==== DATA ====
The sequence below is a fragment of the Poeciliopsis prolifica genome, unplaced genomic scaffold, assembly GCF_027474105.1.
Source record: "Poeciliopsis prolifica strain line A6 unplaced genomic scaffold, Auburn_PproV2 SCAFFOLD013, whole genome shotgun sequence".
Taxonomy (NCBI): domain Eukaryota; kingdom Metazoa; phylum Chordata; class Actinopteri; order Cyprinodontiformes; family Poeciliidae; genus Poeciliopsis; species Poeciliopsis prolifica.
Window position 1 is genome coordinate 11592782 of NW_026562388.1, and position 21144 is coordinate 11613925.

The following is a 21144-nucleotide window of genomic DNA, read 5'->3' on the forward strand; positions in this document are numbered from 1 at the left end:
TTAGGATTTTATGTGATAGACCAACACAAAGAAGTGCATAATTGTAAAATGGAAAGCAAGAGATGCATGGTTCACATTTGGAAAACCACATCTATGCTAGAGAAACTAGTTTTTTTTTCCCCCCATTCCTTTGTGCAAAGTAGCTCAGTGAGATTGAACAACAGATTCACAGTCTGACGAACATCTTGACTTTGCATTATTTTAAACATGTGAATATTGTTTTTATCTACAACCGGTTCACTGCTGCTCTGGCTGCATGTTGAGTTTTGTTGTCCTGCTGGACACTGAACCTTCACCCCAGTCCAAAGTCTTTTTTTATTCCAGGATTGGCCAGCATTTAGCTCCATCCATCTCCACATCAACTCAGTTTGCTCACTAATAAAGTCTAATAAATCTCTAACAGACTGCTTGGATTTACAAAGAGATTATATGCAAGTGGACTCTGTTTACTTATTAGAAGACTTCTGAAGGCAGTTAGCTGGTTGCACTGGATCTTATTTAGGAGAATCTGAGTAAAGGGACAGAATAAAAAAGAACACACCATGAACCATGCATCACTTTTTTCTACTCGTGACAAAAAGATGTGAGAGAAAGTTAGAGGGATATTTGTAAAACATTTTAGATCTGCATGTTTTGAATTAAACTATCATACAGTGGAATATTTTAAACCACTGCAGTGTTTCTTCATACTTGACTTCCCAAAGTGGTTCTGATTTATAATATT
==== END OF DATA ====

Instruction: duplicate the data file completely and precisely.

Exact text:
The sequence below is a fragment of the Poeciliopsis prolifica genome, unplaced genomic scaffold, assembly GCF_027474105.1.
Source record: "Poeciliopsis prolifica strain line A6 unplaced genomic scaffold, Auburn_PproV2 SCAFFOLD013, whole genome shotgun sequence".
Taxonomy (NCBI): domain Eukaryota; kingdom Metazoa; phylum Chordata; class Actinopteri; order Cyprinodontiformes; family Poeciliidae; genus Poeciliopsis; species Poeciliopsis prolifica.
Window position 1 is genome coordinate 11592782 of NW_026562388.1, and position 21144 is coordinate 11613925.

The following is a 21144-nucleotide window of genomic DNA, read 5'->3' on the forward strand; positions in this document are numbered from 1 at the left end:
TTAGGATTTTATGTGATAGACCAACACAAAGAAGTGCATAATTGTAAAATGGAAAGCAAGAGATGCATGGTTCACATTTGGAAAACCACATCTATGCTAGAGAAACTAGTTTTTTTTTCCCCCCATTCCTTTGTGCAAAGTAGCTCAGTGAGATTGAACAACAGATTCACAGTCTGACGAACATCTTGACTTTGCATTATTTTAAACATGTGAATATTGTTTTTATCTACAACCGGTTCACTGCTGCTCTGGCTGCATGTTGAGTTTTGTTGTCCTGCTGGACACTGAACCTTCACCCCAGTCCAAAGTCTTTTTTTATTCCAGGATTGGCCAGCATTTAGCTCCATCCATCTCCACATCAACTCAGTTTGCTCACTAATAAAGTCTAATAAATCTCTAACAGACTGCTTGGATTTACAAAGAGATTATATGCAAGTGGACTCTGTTTACTTATTAGAAGACTTCTGAAGGCAGTTAGCTGGTTGCACTGGATCTTATTTAGGAGAATCTGAGTAAAGGGACAGAATAAAAAAGAACACACCATGAACCATGCATCACTTTTTTCTACTCGTGACAAAAAGATGTGAGAGAAAGTTAGAGGGATATTTGTAAAACATTTTAGATCTGCATGTTTTGAATTAAACTATCATACAGTGGAATATTTTAAACCACTGCAGTGTTTCTTCATACTTGACTTCCCAAAGTGGTTCTGATTTATAATATT